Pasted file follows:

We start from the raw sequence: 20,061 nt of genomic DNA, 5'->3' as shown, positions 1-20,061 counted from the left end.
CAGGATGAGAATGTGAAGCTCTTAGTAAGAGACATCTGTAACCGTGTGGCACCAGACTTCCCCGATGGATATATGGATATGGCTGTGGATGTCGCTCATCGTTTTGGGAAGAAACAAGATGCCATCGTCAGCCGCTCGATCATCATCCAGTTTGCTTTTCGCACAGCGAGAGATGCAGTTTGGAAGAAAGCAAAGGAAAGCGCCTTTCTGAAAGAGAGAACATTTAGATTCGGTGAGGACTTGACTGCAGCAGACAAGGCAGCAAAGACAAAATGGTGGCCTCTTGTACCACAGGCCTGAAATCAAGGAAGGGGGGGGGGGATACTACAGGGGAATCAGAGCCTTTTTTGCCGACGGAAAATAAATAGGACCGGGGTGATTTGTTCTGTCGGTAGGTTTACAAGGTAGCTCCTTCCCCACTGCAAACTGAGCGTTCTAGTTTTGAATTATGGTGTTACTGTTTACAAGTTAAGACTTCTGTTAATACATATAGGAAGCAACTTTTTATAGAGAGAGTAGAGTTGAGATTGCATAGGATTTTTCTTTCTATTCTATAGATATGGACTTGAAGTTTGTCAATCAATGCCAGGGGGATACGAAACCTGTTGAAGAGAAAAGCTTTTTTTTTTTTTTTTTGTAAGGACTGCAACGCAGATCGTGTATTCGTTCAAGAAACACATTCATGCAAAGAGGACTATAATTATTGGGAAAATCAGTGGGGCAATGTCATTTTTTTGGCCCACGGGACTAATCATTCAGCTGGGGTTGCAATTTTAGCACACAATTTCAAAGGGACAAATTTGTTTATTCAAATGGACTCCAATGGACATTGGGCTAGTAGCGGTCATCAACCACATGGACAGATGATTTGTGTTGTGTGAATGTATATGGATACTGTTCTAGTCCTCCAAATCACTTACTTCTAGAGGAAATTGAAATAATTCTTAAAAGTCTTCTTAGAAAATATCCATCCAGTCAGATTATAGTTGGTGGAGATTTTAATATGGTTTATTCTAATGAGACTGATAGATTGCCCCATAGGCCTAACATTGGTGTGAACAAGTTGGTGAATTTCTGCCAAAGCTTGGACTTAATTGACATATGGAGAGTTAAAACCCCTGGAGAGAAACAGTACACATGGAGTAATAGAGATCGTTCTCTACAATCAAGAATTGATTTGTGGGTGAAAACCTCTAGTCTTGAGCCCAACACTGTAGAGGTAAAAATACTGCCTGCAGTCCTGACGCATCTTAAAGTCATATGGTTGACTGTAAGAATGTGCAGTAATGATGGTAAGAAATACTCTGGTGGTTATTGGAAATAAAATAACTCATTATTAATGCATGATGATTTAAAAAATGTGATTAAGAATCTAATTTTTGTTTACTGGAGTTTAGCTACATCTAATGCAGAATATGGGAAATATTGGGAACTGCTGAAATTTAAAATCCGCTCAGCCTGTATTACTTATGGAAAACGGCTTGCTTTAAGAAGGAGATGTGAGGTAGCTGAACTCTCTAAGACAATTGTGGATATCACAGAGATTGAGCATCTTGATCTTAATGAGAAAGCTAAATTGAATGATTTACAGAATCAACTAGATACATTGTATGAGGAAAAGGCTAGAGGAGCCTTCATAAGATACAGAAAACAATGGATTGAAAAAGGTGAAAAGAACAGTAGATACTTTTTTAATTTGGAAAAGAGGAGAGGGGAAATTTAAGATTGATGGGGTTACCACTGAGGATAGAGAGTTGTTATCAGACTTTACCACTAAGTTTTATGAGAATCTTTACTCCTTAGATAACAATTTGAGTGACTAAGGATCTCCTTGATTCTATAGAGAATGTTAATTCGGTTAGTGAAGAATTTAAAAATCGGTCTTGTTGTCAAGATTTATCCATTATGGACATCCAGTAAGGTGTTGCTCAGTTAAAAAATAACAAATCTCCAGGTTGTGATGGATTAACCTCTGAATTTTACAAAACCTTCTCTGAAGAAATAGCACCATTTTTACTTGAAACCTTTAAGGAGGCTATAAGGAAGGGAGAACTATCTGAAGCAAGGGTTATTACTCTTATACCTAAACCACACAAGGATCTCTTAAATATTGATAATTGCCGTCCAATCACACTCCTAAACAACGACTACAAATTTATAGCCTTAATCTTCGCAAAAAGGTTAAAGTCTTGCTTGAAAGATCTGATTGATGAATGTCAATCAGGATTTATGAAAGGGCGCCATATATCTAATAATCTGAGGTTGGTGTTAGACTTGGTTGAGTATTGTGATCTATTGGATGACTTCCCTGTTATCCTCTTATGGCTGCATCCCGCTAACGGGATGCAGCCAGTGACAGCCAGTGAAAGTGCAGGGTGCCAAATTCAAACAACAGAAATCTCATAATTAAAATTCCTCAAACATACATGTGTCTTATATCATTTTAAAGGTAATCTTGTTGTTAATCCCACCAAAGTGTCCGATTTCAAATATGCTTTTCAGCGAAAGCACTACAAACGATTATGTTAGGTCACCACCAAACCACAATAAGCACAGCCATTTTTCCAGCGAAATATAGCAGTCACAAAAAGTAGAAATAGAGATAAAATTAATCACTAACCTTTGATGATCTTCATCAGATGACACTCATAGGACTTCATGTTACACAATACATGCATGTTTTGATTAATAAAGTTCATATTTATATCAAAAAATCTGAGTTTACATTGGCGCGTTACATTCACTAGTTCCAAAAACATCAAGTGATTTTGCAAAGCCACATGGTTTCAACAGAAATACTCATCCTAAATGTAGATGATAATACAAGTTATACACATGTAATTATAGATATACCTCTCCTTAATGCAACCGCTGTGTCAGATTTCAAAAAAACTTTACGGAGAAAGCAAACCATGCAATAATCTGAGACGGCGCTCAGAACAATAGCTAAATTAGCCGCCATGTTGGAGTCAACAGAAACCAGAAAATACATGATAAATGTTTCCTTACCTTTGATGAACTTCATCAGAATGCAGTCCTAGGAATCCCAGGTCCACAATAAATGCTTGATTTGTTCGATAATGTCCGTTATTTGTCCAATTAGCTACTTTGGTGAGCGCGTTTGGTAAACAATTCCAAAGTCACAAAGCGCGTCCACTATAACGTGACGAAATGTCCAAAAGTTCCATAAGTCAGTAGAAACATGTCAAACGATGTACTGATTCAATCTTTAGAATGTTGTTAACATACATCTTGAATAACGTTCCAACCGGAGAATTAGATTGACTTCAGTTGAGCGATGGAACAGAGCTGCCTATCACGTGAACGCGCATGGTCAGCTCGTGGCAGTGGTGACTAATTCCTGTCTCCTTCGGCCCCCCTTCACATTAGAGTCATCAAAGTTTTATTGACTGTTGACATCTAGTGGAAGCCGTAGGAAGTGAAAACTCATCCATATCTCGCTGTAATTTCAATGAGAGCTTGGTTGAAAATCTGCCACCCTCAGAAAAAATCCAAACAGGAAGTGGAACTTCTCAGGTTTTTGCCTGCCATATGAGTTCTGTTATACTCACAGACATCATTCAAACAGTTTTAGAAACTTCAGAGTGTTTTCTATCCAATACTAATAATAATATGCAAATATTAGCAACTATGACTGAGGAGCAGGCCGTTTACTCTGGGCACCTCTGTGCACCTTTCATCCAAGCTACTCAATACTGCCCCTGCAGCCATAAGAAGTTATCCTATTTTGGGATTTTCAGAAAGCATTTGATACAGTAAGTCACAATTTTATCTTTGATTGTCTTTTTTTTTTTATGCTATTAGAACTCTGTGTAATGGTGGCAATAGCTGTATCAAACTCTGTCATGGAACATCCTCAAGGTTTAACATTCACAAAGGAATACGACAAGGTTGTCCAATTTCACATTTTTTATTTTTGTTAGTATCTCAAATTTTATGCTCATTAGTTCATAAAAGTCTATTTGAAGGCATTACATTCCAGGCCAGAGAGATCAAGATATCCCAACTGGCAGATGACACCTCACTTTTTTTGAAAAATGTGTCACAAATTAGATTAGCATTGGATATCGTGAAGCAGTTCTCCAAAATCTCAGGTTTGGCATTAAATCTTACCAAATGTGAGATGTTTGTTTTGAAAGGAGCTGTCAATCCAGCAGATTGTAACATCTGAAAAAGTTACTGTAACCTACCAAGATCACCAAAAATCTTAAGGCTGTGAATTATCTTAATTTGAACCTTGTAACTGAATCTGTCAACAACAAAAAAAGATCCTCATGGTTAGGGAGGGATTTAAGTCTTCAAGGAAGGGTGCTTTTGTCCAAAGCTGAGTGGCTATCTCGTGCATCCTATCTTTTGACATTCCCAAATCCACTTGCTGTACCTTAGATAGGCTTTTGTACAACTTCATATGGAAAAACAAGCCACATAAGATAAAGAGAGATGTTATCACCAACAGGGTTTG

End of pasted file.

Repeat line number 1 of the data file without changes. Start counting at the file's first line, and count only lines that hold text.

We start from the raw sequence: 20,061 nt of genomic DNA, 5'->3' as shown, positions 1-20,061 counted from the left end.